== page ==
Monday, March 29, 2010

Sorting through the wedding hoopla - what was the point again?

What do you want to remember most vividly about your wedding day - the ice sculpture, or the ceremony?

WARNING (1): I'm going to engage in some shameless self-promotion. WARNING (2): It will probably take a while to get around to that part.

Think about a wedding ceremony. What part does it play (or did it play) in the experience of your wedding day? The ceremony represents a small fraction of the entire time spent preparing for and celebrating your marriage, and a smaller fraction of the overall cost of the wedding - but it's what MAKES you married. Without the ceremony, you're just throwing a big, expensive party. This is the moment you get to say that your love is special, and why. This is the moment you get to claim that you have what it takes to make your relationship work for a lifetime. This is the moment you get to thank the people who helped make you the person you are: an adult who is able and willing to commit to loving another adult, what Rilke calls "perhaps the most difficult task that has been entrusted to us, the ultimate task, the final test and proof, the work for which all other work is merely preparation." Wow. Perhaps this is a bigger deal than we sometimes acknowledge.

So do you want that ceremony to be boilerplate text that says nothing meaningful or memorable to you or your guests, nothing significant about you or your spouse-to-be? Do you want the person conducting the ceremony to waltz in as a complete stranger and mumble the same old same old in a sleep-inducing monotone? Do you want to feel as if your ceremony came out of a vending machine that dispenses countless copies of the same thing to anyone who has the right change?

I didn't think so.

I know that weddings aren't inexpensive, and that lots of individuals are struggling with their budgets in these gloomy economic times. Couples planning their weddings are being far more careful about how they spend their money, trimming back on all the extras and being pretty tight-fisted about the "gotta haves" as well. The wedding industry, of which I am arguably a (small) part, is feeling the pinch, too. My little secret, for which I probably need to apologize in advance to every wedding vendor within 500 miles, is that I'm not all that sorry for the pullback by couples planning a wedding or commitment ceremony. I think it's healthy for couples, healthy for the industry and healthy for our culture as a whole to stop pushing weddings as lavish as Broadway productions. Oh, and don't forget the cost of the honeymoon, the bridal shower, the bachelor and bachelorette parties, the spa visit,  the rehearsal dinner, and so it goes, ka-ching, ka-ching. Ouch! - did I say that? Afraid I did.

Well, look - in practical terms, drowning in debt and financial troubles, even when the party was great, is no way to start a marriage. Believe it or not (and I do), more marriages break up over financial conflict than over sex or just about anything else. Why would you want to start your married life trying to scale a mountain of bills from your wedding? Even if someone else, say, Mom and/or Dad, is paying the tab - ESPECIALLY if someone else is paying the tab - being a grownup means not taking advantage of the generosity of those who love you. And if you're paying for the festivities yourself, you know there are always a thousand other financial priorities clamoring for your attention. There's no time like the present to learn the discipline of staying within a workable budget.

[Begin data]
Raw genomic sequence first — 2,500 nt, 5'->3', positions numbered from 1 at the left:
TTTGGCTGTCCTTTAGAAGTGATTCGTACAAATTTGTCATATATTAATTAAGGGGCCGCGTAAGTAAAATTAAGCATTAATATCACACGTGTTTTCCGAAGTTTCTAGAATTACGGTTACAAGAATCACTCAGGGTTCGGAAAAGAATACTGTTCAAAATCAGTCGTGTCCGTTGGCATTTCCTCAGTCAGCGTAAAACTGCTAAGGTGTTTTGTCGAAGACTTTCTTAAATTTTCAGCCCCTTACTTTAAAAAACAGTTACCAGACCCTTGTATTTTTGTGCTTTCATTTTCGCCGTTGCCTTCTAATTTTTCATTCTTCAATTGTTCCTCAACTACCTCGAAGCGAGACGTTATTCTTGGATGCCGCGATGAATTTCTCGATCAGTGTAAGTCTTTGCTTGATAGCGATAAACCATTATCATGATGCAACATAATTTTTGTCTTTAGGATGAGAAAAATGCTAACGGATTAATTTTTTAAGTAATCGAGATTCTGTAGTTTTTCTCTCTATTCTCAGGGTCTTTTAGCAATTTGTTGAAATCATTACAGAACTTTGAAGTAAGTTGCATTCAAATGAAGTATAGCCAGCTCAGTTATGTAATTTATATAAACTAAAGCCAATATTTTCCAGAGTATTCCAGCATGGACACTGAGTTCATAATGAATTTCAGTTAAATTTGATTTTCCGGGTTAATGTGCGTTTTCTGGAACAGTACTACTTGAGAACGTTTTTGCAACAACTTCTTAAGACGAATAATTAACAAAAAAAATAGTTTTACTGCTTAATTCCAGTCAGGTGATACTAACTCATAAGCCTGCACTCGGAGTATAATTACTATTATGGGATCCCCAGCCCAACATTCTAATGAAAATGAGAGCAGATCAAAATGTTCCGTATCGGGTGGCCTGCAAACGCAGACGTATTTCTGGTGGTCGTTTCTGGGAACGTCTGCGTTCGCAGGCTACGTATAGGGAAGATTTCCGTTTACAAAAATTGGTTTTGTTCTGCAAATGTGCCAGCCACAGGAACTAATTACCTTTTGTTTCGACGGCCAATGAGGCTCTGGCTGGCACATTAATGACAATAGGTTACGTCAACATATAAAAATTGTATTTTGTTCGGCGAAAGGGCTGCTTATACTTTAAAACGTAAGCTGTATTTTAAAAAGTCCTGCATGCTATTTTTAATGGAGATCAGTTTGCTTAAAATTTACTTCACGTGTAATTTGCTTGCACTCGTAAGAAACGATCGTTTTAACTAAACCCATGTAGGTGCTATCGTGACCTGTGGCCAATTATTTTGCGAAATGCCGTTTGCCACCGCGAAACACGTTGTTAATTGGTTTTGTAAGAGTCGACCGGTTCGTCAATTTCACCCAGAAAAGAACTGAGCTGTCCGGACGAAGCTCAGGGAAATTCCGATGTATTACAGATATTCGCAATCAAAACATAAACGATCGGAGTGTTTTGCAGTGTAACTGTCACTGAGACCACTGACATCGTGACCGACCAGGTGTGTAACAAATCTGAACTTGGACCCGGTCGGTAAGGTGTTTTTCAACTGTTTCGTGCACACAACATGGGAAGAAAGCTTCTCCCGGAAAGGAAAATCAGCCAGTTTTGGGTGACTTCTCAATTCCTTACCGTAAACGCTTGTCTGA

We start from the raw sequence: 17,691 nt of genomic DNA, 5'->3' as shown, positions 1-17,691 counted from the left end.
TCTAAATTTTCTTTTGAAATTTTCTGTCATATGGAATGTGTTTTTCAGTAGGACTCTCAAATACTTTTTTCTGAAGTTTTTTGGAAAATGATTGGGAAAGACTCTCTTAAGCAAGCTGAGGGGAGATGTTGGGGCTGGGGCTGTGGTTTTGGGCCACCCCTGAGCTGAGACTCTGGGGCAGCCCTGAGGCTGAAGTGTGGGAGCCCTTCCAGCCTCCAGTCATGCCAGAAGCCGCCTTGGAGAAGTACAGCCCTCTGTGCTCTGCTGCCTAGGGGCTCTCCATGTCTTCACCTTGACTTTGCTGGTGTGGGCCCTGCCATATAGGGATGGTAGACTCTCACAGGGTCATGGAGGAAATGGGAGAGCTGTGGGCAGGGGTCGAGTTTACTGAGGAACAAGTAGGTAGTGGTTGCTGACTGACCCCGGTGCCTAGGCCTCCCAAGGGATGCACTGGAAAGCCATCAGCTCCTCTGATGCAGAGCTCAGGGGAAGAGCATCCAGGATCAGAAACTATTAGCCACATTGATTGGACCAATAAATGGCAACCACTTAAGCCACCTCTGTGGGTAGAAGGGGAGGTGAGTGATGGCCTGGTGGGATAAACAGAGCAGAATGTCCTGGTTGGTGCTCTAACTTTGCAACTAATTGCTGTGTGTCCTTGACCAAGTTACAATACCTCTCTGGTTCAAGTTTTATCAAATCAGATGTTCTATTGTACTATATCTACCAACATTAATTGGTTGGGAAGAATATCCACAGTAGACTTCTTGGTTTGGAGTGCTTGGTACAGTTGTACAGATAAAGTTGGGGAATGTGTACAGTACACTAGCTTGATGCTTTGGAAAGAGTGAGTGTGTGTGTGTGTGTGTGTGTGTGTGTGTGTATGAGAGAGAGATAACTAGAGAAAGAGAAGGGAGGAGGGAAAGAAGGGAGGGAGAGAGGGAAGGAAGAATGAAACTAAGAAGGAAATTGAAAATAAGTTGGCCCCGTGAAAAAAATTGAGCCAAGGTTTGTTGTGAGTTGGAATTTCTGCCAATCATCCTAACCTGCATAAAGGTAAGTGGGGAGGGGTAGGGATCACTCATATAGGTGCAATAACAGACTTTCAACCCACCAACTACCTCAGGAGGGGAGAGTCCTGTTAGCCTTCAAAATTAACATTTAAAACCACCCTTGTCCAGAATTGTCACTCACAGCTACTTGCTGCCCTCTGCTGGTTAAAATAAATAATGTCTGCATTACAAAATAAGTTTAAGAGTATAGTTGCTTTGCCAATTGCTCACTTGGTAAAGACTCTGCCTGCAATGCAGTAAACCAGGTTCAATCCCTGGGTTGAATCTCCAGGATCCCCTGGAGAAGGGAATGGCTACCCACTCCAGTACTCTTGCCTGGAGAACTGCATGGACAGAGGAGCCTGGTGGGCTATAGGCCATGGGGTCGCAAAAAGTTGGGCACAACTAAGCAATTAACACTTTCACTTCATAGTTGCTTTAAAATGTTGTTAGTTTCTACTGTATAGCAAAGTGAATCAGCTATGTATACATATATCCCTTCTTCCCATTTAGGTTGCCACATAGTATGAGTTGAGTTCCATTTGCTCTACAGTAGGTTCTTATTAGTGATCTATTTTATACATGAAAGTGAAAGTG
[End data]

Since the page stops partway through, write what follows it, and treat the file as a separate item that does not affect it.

Beyond the financial aspect, larger-than-life weddings can take a subtle spiritual and psychological toll on the participants and guests alike. The glitz-and-glam trappings tend to distract from the underlying meaning of the event. They're designed to impress people but not necessarily to reach them where they live. When those fun and pretty extras are marketed to us as necessities, yet we know we can't afford them, we tend to start thinking of ourselves as deprived. The next step is to start thinking of ourselves as entitled. That's when we're vulnerable to whipping out the credit card so we can have the same things "everybody else" has. Including crushing debt.

Don't get me wrong: if your heart's desire is a big, pull-out-all-the-stops, glamorous wedding and you can afford it; if it's meaningful to you and will bring you joyful memories throughout your married life, by all means, go for it. Just don't let wedding industry marketing make you feel as if you aren't having a "real" wedding if you don't pay for ice sculptures, a chocolate fountain, a caterer who puts four-star restaurants to shame, and a tightrope walker teetering overhead at the reception dinner, playing the violin above the guests' Chicken Kiev. The steadfastness of your marital relationship is not measured by the dollars spent on special effects.

With all these warnings to be cautious, thrifty and mature about the scope of weddings, where did my warning about "shameless self-promotion" go? I guess, now that I get to it, I don't want to self-promote as much as I want to promote the ceremony - to a somewhat higher rung on the planning ladder than where it's traditionally been. When you plan a wedding, think carefully about what will create the most joy on the day of your marriage and the most lasting memories for the future. The ice sculpture or the photos? The catering or the flowers? The shoes you'll wear once or the smile you'll wear for weeks as you remember the vows you wrote yourself and exchanged with your dearest and only one?

I hope you'll consider that the ceremony is the beating heart of the whole day. The words you say matter. The words the officiant says matter, and the WAY they are said matters, too. Years after your wedding, you may remember nothing about the food, little about the decorations, and your memory of the shoes may involve only how much they hurt your feet. But you will remember the ceremony - the solemn, holy feeling of that moment suspended in time; the joy of sharing it with your family and friends; the sense that the words said belonged to you and your partner alone.